By Ally Sass; Directed by Elizabeth Callahan
Part of the 2018 New York International Fringe Festival
Off Off Broadway, Play
Runs through 10.28.18
FringeHUB, 685 Washington Street
by Zachary Conner on 10.24.18
Late Night at The Serpent.
BOTTOM LINE: A raging blizzard forces two men to confront their unlikely connection.
When you think of “porn shop,” your mind may go to the dark and seedy—a seemingly depraved collection of human desires designed to be thumbed over by those sad individuals, desperate to connect, who find refuge in fantastical displays of erotica. However, what if a porn shop could be more than that? What if such a store could be the crucible of confronting one’s past, and walking away more aware of who you are? Playwright and producer Ally Sass presents a study of this idea in her new play Late Night at The Serpent.
Taking place over the course of a single evening in blizzard-slammed Nashua, New Hampshire, Late Night at The Serpent first introduces us to Ian (Joseph Dalfonso), the general manager of The Serpent, an adult entertainment store. As Ian tends to his colorful merchandise, Pat (Trevor van Uden), a seemingly random patron, rushes in from the growing blizzard in an attempt to find something to help “warm” him up a little. The two strike up a conversation, and something about their interaction suggests they are well acquainted. As it becomes clear that Pat must wait out the storm in the store, the play delves deeper into the mysterious connection, ultimately resulting in an interesting, yet somewhat predictable, climax. There’s no doubt that both men walk away changed, but it’s unclear whether that change is for the better.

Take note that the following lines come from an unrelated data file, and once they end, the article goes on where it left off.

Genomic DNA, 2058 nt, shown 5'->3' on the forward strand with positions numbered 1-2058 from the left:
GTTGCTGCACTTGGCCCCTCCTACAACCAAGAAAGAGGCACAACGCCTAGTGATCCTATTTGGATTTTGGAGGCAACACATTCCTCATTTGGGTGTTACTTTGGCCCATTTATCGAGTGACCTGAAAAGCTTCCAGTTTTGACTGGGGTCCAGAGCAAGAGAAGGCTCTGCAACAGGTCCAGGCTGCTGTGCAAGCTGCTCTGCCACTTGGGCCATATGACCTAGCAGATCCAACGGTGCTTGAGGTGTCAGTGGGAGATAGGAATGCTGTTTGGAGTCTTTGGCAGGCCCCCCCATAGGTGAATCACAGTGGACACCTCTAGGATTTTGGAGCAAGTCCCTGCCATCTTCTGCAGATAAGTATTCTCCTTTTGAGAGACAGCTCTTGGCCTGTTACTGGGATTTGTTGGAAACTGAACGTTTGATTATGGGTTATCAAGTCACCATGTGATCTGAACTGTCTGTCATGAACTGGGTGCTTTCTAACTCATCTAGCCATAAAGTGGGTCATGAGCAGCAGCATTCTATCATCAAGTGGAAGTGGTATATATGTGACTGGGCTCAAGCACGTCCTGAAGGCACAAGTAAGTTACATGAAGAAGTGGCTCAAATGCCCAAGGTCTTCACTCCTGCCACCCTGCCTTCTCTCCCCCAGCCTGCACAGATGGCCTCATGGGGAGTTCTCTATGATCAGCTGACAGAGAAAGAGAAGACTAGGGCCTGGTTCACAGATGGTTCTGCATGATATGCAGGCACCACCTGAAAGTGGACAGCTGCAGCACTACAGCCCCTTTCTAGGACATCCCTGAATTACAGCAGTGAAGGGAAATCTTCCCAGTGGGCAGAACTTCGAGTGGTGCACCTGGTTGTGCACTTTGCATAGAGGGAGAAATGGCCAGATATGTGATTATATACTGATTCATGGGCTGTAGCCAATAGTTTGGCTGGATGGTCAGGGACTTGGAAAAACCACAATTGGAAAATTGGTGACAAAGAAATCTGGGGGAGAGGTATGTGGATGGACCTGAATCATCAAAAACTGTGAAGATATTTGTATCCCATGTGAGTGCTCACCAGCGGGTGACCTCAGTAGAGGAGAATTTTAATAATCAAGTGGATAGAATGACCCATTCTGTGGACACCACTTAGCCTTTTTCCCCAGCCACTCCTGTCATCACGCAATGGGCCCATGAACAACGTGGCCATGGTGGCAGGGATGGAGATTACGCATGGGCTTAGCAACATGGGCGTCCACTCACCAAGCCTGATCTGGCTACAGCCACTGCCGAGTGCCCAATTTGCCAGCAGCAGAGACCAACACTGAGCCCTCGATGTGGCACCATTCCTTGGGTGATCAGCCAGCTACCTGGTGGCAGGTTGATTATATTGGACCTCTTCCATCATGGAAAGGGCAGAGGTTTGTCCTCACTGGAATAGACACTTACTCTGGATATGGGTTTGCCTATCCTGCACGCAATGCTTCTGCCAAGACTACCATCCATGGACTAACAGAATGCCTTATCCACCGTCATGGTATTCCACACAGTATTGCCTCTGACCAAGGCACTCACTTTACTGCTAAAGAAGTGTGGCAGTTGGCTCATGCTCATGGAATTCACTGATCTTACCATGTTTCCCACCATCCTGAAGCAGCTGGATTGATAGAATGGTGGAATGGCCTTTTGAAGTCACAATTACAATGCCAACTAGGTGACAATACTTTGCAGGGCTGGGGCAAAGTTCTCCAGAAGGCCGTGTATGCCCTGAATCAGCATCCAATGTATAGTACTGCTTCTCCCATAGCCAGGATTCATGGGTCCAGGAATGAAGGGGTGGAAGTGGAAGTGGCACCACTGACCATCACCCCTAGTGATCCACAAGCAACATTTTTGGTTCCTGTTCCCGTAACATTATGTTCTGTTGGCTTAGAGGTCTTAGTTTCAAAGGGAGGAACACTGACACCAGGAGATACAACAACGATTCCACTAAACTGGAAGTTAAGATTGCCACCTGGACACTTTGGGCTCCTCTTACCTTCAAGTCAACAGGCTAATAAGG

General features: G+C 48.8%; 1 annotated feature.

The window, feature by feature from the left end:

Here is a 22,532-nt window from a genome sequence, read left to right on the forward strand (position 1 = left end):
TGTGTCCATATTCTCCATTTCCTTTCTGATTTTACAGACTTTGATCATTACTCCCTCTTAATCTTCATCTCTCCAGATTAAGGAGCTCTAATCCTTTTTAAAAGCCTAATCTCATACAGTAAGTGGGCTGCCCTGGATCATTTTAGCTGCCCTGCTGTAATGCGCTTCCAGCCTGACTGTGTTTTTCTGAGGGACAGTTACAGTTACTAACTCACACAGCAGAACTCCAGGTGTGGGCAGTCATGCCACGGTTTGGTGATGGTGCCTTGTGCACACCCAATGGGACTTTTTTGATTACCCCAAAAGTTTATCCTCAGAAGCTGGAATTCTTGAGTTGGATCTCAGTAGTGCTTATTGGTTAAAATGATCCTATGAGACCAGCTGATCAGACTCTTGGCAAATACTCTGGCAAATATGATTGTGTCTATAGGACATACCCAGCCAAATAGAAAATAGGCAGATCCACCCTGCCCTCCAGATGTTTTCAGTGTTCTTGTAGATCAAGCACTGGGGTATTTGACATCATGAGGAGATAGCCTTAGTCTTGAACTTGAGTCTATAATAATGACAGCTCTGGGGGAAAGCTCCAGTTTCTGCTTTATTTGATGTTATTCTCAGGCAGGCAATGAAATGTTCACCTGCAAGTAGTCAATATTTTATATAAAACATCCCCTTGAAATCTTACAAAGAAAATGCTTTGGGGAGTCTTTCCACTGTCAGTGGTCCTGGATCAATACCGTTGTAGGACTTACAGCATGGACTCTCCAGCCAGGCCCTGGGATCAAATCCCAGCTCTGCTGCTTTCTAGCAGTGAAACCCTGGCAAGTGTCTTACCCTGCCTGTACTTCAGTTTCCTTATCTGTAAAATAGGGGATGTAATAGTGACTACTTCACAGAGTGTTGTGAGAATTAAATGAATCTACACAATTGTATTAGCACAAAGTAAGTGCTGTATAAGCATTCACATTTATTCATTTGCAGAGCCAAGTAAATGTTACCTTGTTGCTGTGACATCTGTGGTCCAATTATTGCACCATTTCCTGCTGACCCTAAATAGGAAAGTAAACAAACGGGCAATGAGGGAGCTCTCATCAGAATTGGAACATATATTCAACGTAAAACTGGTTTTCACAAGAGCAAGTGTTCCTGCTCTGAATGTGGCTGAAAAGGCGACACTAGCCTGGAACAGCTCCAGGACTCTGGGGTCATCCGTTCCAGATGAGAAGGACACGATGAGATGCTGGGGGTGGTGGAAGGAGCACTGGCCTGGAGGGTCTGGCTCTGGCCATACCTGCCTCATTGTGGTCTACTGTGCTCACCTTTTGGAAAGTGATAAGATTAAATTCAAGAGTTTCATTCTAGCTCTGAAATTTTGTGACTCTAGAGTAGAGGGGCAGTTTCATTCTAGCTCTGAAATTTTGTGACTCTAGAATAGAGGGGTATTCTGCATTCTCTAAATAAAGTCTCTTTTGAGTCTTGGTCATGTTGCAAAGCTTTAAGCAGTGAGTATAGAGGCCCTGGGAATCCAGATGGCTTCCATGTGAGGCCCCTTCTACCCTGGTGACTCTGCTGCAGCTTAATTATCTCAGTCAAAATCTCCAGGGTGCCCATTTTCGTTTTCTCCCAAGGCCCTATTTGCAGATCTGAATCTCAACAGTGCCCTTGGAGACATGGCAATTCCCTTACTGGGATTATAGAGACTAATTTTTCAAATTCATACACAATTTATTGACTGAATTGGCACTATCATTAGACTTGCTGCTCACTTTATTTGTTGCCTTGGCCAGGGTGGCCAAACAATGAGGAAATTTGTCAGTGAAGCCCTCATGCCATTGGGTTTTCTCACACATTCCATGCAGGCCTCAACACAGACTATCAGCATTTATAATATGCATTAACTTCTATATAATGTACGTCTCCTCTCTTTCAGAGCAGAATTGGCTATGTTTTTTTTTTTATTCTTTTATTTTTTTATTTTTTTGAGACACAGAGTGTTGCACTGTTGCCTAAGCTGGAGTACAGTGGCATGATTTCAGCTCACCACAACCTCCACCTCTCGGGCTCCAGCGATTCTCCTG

Individually, Van Uden and Dalfonso give solid performances, but in a play that hangs on a complicated but incredibly human sense of longing, it’s a shame there isn't more chemistry between the two actors. So while the premise of Late Night at The Serpent is an interesting one, the play ultimately falls a little flat. It’s true the play gives insight into the less common side of what is an extremely topical subject (to mention this subject outright might give too much away), and so Late Night at The Serpent should be commended for that effort. But because this subject is so topical, the story, especially in 2018, does not feel wholly original, nor does it confront the audience with an urgent need to ponder these themes after leaving the theatre.
(Late Night at The Serpent plays at FringeHUB, 685 Washington Street at Charles Street, through October 28, 2018. Meet at the PURPLE FringeNYC flag. The running time is 40 minutes. Performances are Sun 10/21 at 8:15, Mon 10/22 at 7:30, Thu 10/25 at 7:30, Sat 10/27 at 9:30, and Sun 10/28 at 2:30. There is no late seating at FringeNYC. Tickets are $22 (plus $3.69 ticketing fee), $16 (plus $3.51) for seniors, and are ONLY available online at fringenyc.org. For more information visit latenightattheserpent.com.)
Late Night at The Serpent is by Ally Sass. Directed by Elizabeth Callahan. Stage Manager is Alex Dunker.
The cast is Trevor van Uden and Joseph Dalfonso.